Experiment with the position of the looper. The output is buffered so it may not be playing nice with your other pedals.
i've experienced the same thing when i go guitar > looper > amp. is there another way around it? it is a little better if i run the looper into one amp and then use a stereo pedal (rv7) to go to another amp, but that isn't really feasible once i leave the house. i'd run minimal pedals with it, anyhow.

The OP's looper concerns are the main reason I popped for the Pigtronix Infinity Looper. The sound quality and general fidelity of the playback loops is remarkable. I keep the two separate loops in "series" mode which allows me to lay down a chorus loop and verse loop. One-tap switching between them opens-up all sorts of possibilities. As a practice tool it's been invaluable. Pricey unit, but worth every penny.
that looks a little involved, but very nice. lets hope it doesn't come to that. does seem to be what i'm after, though. at least tonally.

my cables and power supplies and buffers and all that are fine, otherwise. for what that is worth. as are the guitar and amp settings, but playing with those constantly to deal with this.
 

jasevenny

Member
Messages
81
The OP's looper concerns are the main reason I popped for the Pigtronix Infinity Looper. The sound quality and general fidelity of the playback loops is remarkable. I keep the two separate loops in "series" mode which allows me to lay down a chorus loop and verse loop. One-tap switching between them opens-up all sorts of possibilities. As a practice tool it's been invaluable. Pricey unit, but worth every penny.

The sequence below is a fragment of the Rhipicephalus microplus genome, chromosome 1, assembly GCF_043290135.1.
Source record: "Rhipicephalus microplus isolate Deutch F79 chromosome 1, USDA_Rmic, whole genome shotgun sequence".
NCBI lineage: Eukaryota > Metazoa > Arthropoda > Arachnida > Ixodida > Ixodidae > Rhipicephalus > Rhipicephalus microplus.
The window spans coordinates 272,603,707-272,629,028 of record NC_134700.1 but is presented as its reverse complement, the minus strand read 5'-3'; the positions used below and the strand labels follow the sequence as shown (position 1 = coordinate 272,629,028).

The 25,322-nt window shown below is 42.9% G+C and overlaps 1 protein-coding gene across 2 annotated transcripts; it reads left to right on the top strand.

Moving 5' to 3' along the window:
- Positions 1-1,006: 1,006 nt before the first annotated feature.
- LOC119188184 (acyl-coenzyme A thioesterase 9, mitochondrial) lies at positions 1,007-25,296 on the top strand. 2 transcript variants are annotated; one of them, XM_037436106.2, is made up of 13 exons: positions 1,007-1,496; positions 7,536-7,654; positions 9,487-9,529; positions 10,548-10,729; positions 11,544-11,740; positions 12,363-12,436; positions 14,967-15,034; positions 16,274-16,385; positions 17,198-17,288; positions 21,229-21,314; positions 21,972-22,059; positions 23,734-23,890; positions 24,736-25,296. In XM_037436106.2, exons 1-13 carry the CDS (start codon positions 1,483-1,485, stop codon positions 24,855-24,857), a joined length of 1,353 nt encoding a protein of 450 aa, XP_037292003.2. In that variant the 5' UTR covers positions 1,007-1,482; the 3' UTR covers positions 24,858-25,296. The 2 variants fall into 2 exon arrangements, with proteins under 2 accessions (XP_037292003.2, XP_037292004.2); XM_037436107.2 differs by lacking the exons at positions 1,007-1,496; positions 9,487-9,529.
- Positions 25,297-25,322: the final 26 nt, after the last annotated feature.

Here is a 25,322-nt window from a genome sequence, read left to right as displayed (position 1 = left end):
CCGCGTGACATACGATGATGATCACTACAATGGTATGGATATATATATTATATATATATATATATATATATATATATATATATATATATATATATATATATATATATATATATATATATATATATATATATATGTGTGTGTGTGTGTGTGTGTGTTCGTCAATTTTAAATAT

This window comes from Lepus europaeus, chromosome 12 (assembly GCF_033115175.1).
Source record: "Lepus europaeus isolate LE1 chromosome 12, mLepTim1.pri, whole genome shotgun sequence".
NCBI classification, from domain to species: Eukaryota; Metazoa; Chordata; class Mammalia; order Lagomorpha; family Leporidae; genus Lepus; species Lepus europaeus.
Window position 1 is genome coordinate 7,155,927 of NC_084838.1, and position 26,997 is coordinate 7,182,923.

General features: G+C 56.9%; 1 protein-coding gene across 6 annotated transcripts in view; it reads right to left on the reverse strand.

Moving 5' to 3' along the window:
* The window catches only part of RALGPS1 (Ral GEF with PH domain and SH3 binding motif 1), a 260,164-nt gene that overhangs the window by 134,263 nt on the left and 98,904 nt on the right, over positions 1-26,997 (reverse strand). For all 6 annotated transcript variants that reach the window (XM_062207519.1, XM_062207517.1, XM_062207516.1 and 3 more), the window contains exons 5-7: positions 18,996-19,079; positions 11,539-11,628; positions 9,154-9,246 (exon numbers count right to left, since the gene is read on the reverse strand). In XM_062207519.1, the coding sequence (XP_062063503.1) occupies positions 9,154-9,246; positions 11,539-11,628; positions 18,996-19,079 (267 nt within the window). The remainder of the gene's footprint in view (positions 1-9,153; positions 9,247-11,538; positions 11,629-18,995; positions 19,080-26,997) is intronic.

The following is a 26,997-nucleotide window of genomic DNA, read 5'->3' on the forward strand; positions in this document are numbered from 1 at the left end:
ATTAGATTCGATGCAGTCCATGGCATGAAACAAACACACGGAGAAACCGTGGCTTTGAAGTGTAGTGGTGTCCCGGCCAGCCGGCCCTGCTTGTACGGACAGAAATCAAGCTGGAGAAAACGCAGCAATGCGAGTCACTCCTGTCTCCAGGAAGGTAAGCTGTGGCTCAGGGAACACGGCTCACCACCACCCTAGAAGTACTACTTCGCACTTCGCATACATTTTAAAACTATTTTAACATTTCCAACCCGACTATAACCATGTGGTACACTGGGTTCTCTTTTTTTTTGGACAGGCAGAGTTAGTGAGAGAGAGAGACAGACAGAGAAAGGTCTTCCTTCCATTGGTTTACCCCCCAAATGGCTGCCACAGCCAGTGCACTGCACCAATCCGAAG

This has also been my experience with the Pigtronix infinity. I can't tell the difference between the live sound and the recorded sound.
 

jjasleby

Member
Messages
135
This doesn't sound to me like something you're doing wrong or something you can compensate for, but rather a potential problem with the pedal. In my cursory search, I didn't find the actual sample rate of an older gen Jamman, but even with it being an older pedal, I think the recording quality should be better than what you're experiencing. The only thing I can think to check on your end would be whether the input gain is set too low. If the pedal is getting a weak input signal, it might affect the fidelity of the recording.

Otherwise, I think you're looking at a problem with the pedal itself. Not the answer anyone wants to hear, but I can't think of anything else that would cause your signal to sound fine going through the pedal, but degrade when it's being played back internally.
 
Last edited:

splatt

david torn / splattercell
Platinum Supporting Member
Messages
26,450